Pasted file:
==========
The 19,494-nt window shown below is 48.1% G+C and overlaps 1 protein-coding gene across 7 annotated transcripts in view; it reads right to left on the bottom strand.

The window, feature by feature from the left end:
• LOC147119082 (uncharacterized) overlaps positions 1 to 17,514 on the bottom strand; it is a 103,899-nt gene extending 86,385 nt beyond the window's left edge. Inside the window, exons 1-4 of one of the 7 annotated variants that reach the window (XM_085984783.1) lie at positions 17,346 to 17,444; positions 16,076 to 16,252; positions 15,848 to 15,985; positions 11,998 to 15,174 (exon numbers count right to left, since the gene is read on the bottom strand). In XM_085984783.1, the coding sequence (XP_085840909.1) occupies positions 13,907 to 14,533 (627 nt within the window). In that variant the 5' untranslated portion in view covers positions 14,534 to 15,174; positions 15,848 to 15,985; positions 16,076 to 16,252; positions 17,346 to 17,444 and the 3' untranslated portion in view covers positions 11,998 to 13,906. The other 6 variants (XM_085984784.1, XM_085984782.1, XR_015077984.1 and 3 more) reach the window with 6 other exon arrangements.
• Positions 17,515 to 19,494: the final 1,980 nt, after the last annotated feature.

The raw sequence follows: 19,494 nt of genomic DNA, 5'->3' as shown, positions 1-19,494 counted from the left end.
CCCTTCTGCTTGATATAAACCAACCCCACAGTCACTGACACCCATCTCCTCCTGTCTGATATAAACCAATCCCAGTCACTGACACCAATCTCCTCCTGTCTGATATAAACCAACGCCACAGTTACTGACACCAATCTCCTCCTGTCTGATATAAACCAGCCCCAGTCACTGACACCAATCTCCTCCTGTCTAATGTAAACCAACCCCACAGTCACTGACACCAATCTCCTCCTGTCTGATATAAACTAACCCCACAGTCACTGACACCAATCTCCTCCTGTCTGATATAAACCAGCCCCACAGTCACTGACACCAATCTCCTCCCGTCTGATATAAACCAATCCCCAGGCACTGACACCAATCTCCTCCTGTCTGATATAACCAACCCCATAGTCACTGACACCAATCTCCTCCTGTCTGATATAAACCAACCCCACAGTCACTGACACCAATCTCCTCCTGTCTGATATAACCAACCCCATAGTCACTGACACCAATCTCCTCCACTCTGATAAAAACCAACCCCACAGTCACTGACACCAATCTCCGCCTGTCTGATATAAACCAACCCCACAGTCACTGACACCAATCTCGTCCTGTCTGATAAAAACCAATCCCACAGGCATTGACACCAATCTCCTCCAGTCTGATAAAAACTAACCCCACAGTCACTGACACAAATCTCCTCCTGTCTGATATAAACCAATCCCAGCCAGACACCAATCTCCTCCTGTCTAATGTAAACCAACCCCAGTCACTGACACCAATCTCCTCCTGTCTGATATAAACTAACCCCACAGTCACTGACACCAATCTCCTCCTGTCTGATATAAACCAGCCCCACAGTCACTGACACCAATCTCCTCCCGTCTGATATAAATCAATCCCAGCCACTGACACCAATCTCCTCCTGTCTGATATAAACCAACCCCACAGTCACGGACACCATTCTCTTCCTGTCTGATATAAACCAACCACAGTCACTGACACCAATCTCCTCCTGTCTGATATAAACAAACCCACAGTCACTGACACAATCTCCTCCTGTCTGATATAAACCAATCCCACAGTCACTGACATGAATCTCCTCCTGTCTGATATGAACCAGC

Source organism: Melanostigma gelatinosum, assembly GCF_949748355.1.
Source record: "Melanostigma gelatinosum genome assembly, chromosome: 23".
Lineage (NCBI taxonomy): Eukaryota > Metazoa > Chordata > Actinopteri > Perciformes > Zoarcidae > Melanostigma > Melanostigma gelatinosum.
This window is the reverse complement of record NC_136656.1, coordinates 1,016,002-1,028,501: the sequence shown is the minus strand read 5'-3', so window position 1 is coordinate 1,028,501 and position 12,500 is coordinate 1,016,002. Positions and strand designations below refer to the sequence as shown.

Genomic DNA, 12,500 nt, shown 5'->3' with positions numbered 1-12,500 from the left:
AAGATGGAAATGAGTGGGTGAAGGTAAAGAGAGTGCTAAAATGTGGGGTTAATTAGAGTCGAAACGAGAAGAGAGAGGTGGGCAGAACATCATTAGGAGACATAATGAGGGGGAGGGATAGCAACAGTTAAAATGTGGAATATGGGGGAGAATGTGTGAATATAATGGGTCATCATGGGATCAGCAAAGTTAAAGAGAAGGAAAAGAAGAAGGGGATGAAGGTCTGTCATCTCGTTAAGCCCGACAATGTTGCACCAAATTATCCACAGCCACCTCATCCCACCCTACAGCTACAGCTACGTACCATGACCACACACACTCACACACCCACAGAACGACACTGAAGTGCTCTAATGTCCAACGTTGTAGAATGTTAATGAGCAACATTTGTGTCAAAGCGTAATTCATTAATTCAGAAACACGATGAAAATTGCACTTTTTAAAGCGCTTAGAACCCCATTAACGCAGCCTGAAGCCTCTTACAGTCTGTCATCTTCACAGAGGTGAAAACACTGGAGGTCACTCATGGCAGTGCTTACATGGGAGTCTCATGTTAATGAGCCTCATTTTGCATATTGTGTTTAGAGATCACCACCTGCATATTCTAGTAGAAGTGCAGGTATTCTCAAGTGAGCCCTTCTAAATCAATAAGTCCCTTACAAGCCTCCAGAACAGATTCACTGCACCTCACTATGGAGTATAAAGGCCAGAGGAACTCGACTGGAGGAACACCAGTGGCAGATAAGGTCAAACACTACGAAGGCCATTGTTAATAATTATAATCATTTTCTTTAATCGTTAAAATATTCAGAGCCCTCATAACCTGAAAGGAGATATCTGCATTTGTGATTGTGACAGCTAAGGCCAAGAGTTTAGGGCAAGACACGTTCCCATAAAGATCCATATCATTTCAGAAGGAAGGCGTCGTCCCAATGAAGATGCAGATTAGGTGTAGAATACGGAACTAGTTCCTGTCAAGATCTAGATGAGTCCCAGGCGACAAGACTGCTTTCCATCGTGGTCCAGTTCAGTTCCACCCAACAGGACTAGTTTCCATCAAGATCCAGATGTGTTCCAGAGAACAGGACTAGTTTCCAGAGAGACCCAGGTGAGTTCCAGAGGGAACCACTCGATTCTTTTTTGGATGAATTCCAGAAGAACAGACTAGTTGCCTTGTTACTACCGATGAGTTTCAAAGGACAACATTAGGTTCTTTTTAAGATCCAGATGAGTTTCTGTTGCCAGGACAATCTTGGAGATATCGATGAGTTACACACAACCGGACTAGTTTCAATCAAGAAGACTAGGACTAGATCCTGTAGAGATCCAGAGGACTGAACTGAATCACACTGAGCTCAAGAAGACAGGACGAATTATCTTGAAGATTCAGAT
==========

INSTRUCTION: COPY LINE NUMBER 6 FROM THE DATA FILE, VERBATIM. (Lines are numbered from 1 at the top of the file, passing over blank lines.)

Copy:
CCCTTCTGCTTGATATAAACCAACCCCACAGTCACTGACACCCATCTCCTCCTGTCTGATATAAACCAATCCCAGTCACTGACACCAATCTCCTCCTGTCTGATATAAACCAACGCCACAGTTACTGACACCAATCTCCTCCTGTCTGATATAAACCAGCCCCAGTCACTGACACCAATCTCCTCCTGTCTAATGTAAACCAACCCCACAGTCACTGACACCAATCTCCTCCTGTCTGATATAAACTAACCCCACAGTCACTGACACCAATCTCCTCCTGTCTGATATAAACCAGCCCCACAGTCACTGACACCAATCTCCTCCCGTCTGATATAAACCAATCCCCAGGCACTGACACCAATCTCCTCCTGTCTGATATAACCAACCCCATAGTCACTGACACCAATCTCCTCCTGTCTGATATAAACCAACCCCACAGTCACTGACACCAATCTCCTCCTGTCTGATATAACCAACCCCATAGTCACTGACACCAATCTCCTCCACTCTGATAAAAACCAACCCCACAGTCACTGACACCAATCTCCGCCTGTCTGATATAAACCAACCCCACAGTCACTGACACCAATCTCGTCCTGTCTGATAAAAACCAATCCCACAGGCATTGACACCAATCTCCTCCAGTCTGATAAAAACTAACCCCACAGTCACTGACACAAATCTCCTCCTGTCTGATATAAACCAATCCCAGCCAGACACCAATCTCCTCCTGTCTAATGTAAACCAACCCCAGTCACTGACACCAATCTCCTCCTGTCTGATATAAACTAACCCCACAGTCACTGACACCAATCTCCTCCTGTCTGATATAAACCAGCCCCACAGTCACTGACACCAATCTCCTCCCGTCTGATATAAATCAATCCCAGCCACTGACACCAATCTCCTCCTGTCTGATATAAACCAACCCCACAGTCACGGACACCATTCTCTTCCTGTCTGATATAAACCAACCACAGTCACTGACACCAATCTCCTCCTGTCTGATATAAACAAACCCACAGTCACTGACACAATCTCCTCCTGTCTGATATAAACCAATCCCACAGTCACTGACATGAATCTCCTCCTGTCTGATATGAACCAGC